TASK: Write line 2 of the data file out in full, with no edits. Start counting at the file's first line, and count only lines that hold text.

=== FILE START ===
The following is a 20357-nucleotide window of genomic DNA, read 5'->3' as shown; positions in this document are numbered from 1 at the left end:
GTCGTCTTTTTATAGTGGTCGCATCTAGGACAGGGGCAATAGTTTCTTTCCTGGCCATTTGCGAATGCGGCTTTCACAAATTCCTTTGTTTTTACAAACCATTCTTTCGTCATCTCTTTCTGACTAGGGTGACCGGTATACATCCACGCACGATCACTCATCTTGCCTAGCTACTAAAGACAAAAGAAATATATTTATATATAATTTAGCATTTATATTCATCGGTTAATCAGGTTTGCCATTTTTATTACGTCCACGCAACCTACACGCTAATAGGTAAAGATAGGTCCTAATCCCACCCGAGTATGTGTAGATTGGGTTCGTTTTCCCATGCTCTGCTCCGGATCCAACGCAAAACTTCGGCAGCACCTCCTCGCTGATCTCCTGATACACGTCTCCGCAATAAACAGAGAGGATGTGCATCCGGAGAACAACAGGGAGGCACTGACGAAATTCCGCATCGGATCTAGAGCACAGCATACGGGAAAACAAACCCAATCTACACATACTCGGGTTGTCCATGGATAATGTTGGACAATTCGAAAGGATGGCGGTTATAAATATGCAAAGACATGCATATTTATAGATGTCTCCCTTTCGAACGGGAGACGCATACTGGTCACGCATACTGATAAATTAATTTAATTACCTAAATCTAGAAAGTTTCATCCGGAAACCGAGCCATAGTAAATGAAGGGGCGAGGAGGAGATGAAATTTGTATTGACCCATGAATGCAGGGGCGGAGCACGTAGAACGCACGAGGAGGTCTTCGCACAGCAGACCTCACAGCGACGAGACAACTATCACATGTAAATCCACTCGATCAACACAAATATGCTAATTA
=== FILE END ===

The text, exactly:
GTCGTCTTTTTATAGTGGTCGCATCTAGGACAGGGGCAATAGTTTCTTTCCTGGCCATTTGCGAATGCGGCTTTCACAAATTCCTTTGTTTTTACAAACCATTCTTTCGTCATCTCTTTCTGACTAGGGTGACCGGTATACATCCACGCACGATCACTCATCTTGCCTAGCTACTAAAGACAAAAGAAATATATTTATATATAATTTAGCATTTATATTCATCGGTTAATCAGGTTTGCCATTTTTATTACGTCCACGCAACCTACACGCTAATAGGTAAAGATAGGTCCTAATCCCACCCGAGTATGTGTAGATTGGGTTCGTTTTCCCATGCTCTGCTCCGGATCCAACGCAAAACTTCGGCAGCACCTCCTCGCTGATCTCCTGATACACGTCTCCGCAATAAACAGAGAGGATGTGCATCCGGAGAACAACAGGGAGGCACTGACGAAATTCCGCATCGGATCTAGAGCACAGCATACGGGAAAACAAACCCAATCTACACATACTCGGGTTGTCCATGGATAATGTTGGACAATTCGAAAGGATGGCGGTTATAAATATGCAAAGACATGCATATTTATAGATGTCTCCCTTTCGAACGGGAGACGCATACTGGTCACGCATACTGATAAATTAATTTAATTACCTAAATCTAGAAAGTTTCATCCGGAAACCGAGCCATAGTAAATGAAGGGGCGAGGAGGAGATGAAATTTGTATTGACCCATGAATGCAGGGGCGGAGCACGTAGAACGCACGAGGAGGTCTTCGCACAGCAGACCTCACAGCGACGAGACAACTATCACATGTAAATCCACTCGATCAACACAAATATGCTAATTA